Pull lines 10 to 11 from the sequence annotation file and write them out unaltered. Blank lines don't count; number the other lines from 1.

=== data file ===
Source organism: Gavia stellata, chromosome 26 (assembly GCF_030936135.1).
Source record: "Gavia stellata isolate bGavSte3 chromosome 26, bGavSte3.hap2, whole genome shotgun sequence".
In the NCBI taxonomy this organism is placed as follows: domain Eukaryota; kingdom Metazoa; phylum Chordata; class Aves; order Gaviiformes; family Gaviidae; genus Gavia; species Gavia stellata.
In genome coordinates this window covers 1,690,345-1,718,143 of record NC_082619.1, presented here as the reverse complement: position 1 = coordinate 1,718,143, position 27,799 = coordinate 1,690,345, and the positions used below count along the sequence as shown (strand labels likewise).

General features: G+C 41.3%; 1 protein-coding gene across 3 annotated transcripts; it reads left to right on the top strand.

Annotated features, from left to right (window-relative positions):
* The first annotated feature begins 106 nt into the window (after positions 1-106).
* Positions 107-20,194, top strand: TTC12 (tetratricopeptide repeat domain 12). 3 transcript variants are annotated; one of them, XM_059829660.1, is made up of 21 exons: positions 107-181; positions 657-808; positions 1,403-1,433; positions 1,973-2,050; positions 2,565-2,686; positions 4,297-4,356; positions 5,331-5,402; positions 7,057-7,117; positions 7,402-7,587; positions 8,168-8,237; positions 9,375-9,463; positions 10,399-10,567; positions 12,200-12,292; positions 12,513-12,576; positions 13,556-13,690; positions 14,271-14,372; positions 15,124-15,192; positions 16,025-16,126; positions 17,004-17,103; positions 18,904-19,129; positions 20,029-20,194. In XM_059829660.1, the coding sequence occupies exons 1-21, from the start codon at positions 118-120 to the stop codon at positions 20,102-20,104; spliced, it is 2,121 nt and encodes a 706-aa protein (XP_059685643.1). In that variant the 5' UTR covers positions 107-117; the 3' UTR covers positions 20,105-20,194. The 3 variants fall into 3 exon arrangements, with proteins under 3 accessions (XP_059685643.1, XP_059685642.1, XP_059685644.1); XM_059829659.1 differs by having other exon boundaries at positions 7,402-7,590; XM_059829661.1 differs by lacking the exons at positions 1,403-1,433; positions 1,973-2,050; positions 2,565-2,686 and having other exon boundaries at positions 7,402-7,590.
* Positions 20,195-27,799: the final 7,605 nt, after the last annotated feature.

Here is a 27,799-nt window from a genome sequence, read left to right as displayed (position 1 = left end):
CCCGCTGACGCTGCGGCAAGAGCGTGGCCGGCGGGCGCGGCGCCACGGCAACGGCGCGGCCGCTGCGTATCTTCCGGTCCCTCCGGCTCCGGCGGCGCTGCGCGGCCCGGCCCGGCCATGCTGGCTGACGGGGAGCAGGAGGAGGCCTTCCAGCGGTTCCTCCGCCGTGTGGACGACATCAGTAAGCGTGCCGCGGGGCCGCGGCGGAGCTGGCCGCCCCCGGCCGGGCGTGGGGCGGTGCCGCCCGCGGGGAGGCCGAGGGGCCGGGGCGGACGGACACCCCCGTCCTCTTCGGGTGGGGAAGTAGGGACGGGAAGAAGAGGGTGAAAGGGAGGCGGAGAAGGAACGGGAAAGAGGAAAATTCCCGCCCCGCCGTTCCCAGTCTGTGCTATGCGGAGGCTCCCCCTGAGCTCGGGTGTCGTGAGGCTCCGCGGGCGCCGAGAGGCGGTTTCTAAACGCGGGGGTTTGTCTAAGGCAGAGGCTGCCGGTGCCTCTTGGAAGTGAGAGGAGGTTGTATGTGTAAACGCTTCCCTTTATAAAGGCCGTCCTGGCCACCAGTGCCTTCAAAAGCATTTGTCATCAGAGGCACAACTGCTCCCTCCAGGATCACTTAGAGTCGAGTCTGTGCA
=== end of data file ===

Here is a 27,799-nt window from a genome sequence, read left to right as displayed (position 1 = left end):
CCCGCTGACGCTGCGGCAAGAGCGTGGCCGGCGGGCGCGGCGCCACGGCAACGGCGCGGCCGCTGCGTATCTTCCGGTCCCTCCGGCTCCGGCGGCGCTGCGCGGCCCGGCCCGGCCATGCTGGCTGACGGGGAGCAGGAGGAGGCCTTCCAGCGGTTCCTCCGCCGTGTGGACGACATCAGTAAGCGTGCCGCGGGGCCGCGGCGGAGCTGGCCGCCCCCGGCCGGGCGTGGGGCGGTGCCGCCCGCGGGGAGGCCGAGGGGCCGGGGCGGACGGACACCCCCGTCCTCTTCGGGTGGGGAAGTAGGGACGGGAAGAAGAGGGTGAAAGGGAGGCGGAGAAGGAACGGGAAAGAGGAAAATTCCCGCCCCGCCGTTCCCAGTCTGTGCTATGCGGAGGCTCCCCCTGAGCTCGGGTGTCGTGAGGCTCCGCGGGCGCCGAGAGGCGGTTTCTAAACGCGGGGGTTTGTCTAAGGCAGAGGCTGCCGGTGCCTCTTGGAAGTGAGAGGAGGTTGTATGTGTAAACGCTTCCCTTTATAAAGGCCGTCCTGGCCACCAGTGCCTTCAAAAGCATTTGTCATCAGAGGCACAACTGCTCCCTCCAGGATCACTTAGAGTCGAGTCTGTGCA